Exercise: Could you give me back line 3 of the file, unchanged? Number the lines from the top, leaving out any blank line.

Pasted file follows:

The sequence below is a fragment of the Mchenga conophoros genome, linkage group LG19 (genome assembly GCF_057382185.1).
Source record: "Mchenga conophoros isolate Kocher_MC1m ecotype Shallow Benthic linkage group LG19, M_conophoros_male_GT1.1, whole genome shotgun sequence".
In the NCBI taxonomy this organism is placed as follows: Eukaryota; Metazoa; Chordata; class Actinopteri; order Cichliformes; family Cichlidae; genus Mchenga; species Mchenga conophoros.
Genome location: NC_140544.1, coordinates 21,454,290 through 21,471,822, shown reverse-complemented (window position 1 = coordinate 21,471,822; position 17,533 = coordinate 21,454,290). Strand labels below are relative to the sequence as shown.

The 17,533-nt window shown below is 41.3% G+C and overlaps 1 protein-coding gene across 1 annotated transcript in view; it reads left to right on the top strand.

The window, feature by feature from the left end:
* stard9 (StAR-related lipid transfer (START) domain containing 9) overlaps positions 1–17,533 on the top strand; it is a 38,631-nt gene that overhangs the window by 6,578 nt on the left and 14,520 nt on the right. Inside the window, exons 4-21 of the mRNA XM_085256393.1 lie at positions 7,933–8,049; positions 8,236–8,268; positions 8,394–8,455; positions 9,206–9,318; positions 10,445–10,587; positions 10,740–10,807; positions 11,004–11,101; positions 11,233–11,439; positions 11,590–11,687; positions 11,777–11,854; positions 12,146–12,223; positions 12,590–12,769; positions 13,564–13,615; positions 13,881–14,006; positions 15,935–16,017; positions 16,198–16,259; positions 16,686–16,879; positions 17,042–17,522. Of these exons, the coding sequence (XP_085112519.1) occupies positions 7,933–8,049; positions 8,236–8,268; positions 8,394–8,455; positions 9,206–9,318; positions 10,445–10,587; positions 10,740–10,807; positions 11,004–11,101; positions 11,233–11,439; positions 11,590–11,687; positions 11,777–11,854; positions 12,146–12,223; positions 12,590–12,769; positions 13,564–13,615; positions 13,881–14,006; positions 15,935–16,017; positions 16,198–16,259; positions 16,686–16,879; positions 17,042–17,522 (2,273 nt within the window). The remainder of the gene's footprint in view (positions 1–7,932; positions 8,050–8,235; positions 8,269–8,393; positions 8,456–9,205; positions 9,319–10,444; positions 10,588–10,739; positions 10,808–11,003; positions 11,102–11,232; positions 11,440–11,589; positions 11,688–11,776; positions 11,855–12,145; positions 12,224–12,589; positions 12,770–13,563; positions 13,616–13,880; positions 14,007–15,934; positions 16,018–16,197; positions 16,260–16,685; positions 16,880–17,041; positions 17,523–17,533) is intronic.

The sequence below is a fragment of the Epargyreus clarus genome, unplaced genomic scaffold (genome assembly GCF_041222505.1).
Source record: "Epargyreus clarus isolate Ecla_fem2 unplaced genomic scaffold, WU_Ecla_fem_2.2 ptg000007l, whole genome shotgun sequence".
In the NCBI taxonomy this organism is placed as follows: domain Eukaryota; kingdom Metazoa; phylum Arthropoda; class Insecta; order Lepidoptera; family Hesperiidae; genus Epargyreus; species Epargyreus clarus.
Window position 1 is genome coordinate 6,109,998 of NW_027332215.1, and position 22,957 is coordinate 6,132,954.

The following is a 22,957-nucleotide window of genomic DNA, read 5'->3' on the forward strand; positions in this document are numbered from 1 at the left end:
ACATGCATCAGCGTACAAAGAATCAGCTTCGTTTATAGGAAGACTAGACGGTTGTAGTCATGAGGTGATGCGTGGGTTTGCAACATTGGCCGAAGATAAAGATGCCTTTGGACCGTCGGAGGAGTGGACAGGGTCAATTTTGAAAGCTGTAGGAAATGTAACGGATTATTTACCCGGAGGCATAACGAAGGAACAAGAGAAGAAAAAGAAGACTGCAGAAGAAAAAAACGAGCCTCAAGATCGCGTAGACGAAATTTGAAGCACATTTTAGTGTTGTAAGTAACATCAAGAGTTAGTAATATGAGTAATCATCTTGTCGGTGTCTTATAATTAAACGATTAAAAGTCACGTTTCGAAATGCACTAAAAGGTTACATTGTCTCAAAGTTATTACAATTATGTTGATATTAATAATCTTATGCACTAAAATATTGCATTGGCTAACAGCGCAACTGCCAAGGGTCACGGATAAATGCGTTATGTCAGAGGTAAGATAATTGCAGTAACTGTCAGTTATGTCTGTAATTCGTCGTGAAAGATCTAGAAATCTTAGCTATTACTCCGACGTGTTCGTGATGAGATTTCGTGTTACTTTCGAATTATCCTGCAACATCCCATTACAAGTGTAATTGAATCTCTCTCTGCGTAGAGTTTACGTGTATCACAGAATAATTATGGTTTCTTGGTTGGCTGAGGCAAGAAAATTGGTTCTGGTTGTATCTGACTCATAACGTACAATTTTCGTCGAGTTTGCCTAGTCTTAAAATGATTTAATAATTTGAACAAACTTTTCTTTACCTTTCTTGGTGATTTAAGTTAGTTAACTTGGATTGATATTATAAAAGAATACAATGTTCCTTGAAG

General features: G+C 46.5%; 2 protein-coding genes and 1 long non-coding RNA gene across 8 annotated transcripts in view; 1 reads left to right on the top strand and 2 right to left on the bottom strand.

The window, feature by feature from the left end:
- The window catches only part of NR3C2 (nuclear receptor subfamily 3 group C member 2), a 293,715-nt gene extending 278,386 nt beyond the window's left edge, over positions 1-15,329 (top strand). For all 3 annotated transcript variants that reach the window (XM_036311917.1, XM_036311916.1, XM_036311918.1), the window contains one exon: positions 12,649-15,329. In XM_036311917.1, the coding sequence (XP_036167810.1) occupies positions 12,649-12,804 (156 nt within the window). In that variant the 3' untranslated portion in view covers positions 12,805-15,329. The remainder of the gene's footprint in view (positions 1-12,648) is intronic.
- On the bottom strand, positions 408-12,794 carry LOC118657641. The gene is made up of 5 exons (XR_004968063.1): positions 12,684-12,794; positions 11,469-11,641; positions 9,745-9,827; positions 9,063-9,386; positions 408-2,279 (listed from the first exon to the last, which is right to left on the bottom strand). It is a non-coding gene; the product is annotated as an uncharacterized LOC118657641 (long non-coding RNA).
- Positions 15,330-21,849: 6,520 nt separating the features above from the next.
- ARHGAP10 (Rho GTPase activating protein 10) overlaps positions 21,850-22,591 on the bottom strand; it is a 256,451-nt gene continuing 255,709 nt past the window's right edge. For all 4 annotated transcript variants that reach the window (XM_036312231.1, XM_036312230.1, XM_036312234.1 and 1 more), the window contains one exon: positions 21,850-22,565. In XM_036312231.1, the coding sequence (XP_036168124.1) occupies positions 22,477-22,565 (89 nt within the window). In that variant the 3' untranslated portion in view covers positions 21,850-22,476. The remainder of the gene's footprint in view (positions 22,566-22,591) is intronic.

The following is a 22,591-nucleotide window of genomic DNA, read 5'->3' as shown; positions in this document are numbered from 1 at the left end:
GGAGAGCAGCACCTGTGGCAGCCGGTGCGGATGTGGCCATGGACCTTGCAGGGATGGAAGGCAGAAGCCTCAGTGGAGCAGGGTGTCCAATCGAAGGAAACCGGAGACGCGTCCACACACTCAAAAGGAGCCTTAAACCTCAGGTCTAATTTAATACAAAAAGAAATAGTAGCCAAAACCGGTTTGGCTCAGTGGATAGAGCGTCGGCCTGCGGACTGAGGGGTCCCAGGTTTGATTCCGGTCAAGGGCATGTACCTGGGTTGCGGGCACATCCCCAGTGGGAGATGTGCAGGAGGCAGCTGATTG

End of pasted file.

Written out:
In the NCBI taxonomy this organism is placed as follows: Eukaryota; Metazoa; Chordata; class Actinopteri; order Cichliformes; family Cichlidae; genus Mchenga; species Mchenga conophoros.